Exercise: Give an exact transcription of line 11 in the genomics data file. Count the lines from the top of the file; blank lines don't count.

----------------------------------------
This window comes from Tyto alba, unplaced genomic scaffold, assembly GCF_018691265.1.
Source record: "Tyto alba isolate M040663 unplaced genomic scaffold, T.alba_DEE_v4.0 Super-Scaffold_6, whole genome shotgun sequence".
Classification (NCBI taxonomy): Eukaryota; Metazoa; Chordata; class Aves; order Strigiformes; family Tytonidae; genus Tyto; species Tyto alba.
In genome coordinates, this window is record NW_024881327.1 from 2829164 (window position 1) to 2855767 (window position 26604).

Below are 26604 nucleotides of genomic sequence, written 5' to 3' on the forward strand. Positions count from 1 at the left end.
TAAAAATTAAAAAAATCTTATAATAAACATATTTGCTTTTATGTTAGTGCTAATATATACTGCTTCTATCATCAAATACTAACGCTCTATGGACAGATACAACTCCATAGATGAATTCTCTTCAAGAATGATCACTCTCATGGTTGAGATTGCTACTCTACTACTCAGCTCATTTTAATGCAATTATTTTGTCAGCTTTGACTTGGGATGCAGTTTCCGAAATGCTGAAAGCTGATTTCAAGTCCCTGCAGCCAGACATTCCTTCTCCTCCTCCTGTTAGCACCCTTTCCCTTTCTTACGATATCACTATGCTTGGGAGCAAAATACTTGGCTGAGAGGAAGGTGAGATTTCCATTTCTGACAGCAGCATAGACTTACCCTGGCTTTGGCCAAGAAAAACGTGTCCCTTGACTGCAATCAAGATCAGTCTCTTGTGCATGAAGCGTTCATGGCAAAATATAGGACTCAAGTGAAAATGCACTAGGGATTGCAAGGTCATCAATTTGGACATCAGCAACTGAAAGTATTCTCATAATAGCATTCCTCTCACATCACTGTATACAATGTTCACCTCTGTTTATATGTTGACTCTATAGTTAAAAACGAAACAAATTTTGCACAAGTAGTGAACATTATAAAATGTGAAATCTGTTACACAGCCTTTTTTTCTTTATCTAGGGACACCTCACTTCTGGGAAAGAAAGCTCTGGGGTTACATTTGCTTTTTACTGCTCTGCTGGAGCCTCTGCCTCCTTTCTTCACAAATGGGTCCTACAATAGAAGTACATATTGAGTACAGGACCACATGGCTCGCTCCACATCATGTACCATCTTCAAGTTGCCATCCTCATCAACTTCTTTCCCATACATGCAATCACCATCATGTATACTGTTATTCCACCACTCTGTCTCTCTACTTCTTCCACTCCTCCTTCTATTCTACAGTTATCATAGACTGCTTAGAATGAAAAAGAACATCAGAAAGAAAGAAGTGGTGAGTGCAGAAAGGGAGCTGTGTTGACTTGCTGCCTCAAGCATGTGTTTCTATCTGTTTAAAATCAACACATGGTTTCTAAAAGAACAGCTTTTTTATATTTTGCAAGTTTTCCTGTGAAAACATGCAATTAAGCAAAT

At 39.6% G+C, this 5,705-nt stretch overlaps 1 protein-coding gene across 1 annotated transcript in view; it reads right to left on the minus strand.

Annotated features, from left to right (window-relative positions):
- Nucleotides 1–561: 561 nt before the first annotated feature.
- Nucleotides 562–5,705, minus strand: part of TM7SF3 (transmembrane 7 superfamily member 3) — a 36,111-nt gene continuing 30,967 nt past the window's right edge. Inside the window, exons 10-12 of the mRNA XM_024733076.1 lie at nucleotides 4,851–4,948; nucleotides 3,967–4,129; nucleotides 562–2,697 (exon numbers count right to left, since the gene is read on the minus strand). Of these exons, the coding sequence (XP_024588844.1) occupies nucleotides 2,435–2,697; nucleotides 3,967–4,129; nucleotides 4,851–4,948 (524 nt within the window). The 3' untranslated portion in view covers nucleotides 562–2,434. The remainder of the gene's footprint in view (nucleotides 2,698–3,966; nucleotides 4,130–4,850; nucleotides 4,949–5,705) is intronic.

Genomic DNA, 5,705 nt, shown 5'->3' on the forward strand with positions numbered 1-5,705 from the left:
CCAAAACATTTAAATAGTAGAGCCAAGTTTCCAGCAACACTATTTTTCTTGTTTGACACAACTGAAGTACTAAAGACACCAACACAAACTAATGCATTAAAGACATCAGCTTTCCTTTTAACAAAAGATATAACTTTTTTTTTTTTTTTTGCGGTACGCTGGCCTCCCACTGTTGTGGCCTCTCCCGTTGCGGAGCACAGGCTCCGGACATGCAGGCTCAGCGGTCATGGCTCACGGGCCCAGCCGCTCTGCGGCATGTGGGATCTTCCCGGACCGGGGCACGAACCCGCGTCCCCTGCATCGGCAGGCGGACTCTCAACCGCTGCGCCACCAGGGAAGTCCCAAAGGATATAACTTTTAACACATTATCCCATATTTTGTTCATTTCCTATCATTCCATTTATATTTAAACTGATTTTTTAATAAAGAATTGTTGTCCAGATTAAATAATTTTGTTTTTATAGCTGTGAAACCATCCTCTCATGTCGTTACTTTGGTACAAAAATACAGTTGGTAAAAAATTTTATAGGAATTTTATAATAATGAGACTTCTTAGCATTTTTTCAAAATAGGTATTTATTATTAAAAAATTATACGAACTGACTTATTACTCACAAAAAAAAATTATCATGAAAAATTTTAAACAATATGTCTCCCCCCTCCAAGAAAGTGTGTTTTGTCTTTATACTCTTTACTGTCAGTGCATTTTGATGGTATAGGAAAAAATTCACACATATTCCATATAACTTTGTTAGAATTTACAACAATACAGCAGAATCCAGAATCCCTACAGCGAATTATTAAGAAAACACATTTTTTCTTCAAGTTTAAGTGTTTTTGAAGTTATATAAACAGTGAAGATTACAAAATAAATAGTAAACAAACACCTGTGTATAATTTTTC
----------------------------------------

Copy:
Genomic DNA, 5,705 nt, shown 5'->3' on the forward strand with positions numbered 1-5,705 from the left: